In David Mamet’s movie “Glengarry Glen Ross” (1992), Alec Baldwin almost won an Oscar for his performance as Blake, the guy from the downtown office at a struggling real estate company. In one of the scenes, Baldwin announces to the whole staff that they are hereby fired, and have 24 hours to ‘win their jobs back’.
Here’s the transcript to give you some context:
Blake: You call yourself a salesman, you son of a bitch?
Moss: I don’t have to listen to this shit.
Blake: You certainly don’t pal. ‘Cause the good news is — you’re fired. The bad news is you’ve got, all you got, just one week to regain your jobs, starting tonight. Starting with tonights sit. Oh, have I got your attention now? Good. ‘Cause we’re adding a little something to this months sales contest. As you all know, first prize is a Cadillac Eldorado. Anyone want to see second prize? Second prize’s a set of steak knives. Third prize is you’re fired. You get the picture? You’re laughing now? You got leads. Mitch and Murray paid good money. Get their names to sell them! You can’t close the leads you’re given, you can’t close shit, you ARE shit, hit the bricks pal and beat it ’cause you are going out!!!
Levene: The leads are weak.
Blake: ‘The leads are weak.’ Fucking leads are weak? You’re weak. I’ve been in this business fifteen years.
Moss: What’s your name?
Blake: FUCK YOU, that’s my name!! You know why, Mister? ‘Cause you drove a Hyundai to get here tonight, I drove a eighty thousand dollar BMW. That’s my name!! (to Levene) And your name is “you’re wanting.” And you can’t play in a man’s game. You can’t close them. (at a near whisper) And you go home and tell your wife your troubles. (to everyone again) Because only one thing counts in this life! Get them to sign on the line which is dotted! You hear me, you fucking faggots?
(Blake flips over a blackboard which has two sets of letters on it: ABC, and AIDA.)
Blake: A-B-C. A-always, B-be, C-closing. Always be closing! Always be closing!! A-I-D-A. Attention, interest, decision, action. Attention — do I have your attention? Interest — are you interested? I know you are because it’s fuck or walk. You close or you hit the bricks! Decision — have you made your decision for Christ?!! And action. A-I-D-A; get out there!! You got the prospects comin’ in; you think they came in to get out of the rain? Guy doesn’t walk on the lot unless he wants to buy. Sitting out there waiting to give you their money! Are you gonna take it? Are you man enough to take it? (to Moss) What’s the problem pal? You. Moss.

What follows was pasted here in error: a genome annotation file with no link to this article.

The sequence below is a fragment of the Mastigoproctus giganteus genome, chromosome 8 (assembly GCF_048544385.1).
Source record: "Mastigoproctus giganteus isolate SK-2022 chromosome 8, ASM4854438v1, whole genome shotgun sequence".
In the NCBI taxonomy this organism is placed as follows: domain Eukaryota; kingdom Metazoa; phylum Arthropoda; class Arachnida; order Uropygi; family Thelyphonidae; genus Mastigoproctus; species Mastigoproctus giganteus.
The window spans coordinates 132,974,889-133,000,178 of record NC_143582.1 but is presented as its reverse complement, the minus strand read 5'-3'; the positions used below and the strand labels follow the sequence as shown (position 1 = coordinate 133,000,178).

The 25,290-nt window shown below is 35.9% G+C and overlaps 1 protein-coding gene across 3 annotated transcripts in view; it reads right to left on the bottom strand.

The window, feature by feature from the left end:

Sounds scary? Maybe, but I’d like to argue that lots of consumer Internet start ups won’t survive 2010 without taking a similar approach. Since most services are free to use, the ‘selling’ is more subtle, but nevertheless critical.
To determine if your start up is actually working on closing, I’d ask three simple questions:
The first question you should ask yourself is “what is our definition of a conversion?” Is it a sign up? A page view? checking out with a cart with products over $30?
The second question should be: “What are we doing in our products to deliver that conversion?”
Does the product UI support your vision? Does your landing page contain a clear call to action for users to sign up? Are you encouraging customers to add products to their carts to reach a certain minimum? Are you attracting your most valuable users? Fred Wilson calls it ‘Ask For the Order‘, and I totally agree.
Thirdly, you want to be able to measure the effectiveness of your conversion. “How are we measuring our success?”
What is ‘king’ in your company? Pageviews/Unique users/ registrations/ RSS readers/ Revenue from sales/ sposnors? Are the targets clearly defined to you and to the rest of the team? Do you celebrate small victories? (highest sign up day in the history of the company, for example).
There are many books about what makes some companies sink and others thrive. Good to Great, Crossing the Chasm and Four Steps to the Epiphany, just to name a few. I’m not sure there is one single silver bullet, but dedication, determination and perseverance must be up there on the list. We all have them, but sometimes we need to get reminded.
A good way to trigger these qualities is doing a little exercise. Imagine that your investors told you that you’re fired from the CEO role of the company you have founded with blood, sweat and tears. They do however give you a week to win your job back. What would you do differently? What kind of talk would you have with your team? What changes would you make in the product?
Watch the Glengarry Glen Ross clip and remember to learn your ABCs. Hopefully you’ll get inspired.
If you want to learn more, drop me a line at eze [@] vccafe [dot] com.